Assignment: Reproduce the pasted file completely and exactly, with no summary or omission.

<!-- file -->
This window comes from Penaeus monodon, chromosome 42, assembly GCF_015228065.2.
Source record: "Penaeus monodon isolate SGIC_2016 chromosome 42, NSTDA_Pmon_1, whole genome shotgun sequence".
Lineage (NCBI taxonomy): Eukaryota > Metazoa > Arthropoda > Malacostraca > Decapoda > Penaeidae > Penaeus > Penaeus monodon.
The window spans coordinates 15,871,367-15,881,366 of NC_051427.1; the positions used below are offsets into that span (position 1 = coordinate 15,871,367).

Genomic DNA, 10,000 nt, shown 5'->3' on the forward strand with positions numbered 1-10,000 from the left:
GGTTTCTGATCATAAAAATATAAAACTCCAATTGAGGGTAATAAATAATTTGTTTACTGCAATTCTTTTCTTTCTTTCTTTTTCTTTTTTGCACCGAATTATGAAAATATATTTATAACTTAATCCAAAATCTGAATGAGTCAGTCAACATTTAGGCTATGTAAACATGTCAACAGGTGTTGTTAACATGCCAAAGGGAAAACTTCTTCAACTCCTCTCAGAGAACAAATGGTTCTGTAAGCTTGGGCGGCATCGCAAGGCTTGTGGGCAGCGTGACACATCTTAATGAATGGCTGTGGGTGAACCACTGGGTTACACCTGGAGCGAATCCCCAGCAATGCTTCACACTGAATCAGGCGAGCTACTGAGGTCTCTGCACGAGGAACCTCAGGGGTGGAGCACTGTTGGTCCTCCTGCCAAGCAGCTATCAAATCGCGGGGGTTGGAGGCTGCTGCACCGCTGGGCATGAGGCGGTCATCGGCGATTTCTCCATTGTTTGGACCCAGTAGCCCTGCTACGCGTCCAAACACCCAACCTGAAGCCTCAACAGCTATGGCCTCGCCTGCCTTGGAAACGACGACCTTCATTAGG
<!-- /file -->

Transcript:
This window comes from Penaeus monodon, chromosome 42, assembly GCF_015228065.2.
Source record: "Penaeus monodon isolate SGIC_2016 chromosome 42, NSTDA_Pmon_1, whole genome shotgun sequence".
Lineage (NCBI taxonomy): Eukaryota > Metazoa > Arthropoda > Malacostraca > Decapoda > Penaeidae > Penaeus > Penaeus monodon.
The window spans coordinates 15,871,367-15,881,366 of NC_051427.1; the positions used below are offsets into that span (position 1 = coordinate 15,871,367).

Genomic DNA, 10,000 nt, shown 5'->3' on the forward strand with positions numbered 1-10,000 from the left:
GGTTTCTGATCATAAAAATATAAAACTCCAATTGAGGGTAATAAATAATTTGTTTACTGCAATTCTTTTCTTTCTTTCTTTTTCTTTTTTGCACCGAATTATGAAAATATATTTATAACTTAATCCAAAATCTGAATGAGTCAGTCAACATTTAGGCTATGTAAACATGTCAACAGGTGTTGTTAACATGCCAAAGGGAAAACTTCTTCAACTCCTCTCAGAGAACAAATGGTTCTGTAAGCTTGGGCGGCATCGCAAGGCTTGTGGGCAGCGTGACACATCTTAATGAATGGCTGTGGGTGAACCACTGGGTTACACCTGGAGCGAATCCCCAGCAATGCTTCACACTGAATCAGGCGAGCTACTGAGGTCTCTGCACGAGGAACCTCAGGGGTGGAGCACTGTTGGTCCTCCTGCCAAGCAGCTATCAAATCGCGGGGGTTGGAGGCTGCTGCACCGCTGGGCATGAGGCGGTCATCGGCGATTTCTCCATTGTTTGGACCCAGTAGCCCTGCTACGCGTCCAAACACCCAACCTGAAGCCTCAACAGCTATGGCCTCGCCTGCCTTGGAAACGACGACCTTCATTAGG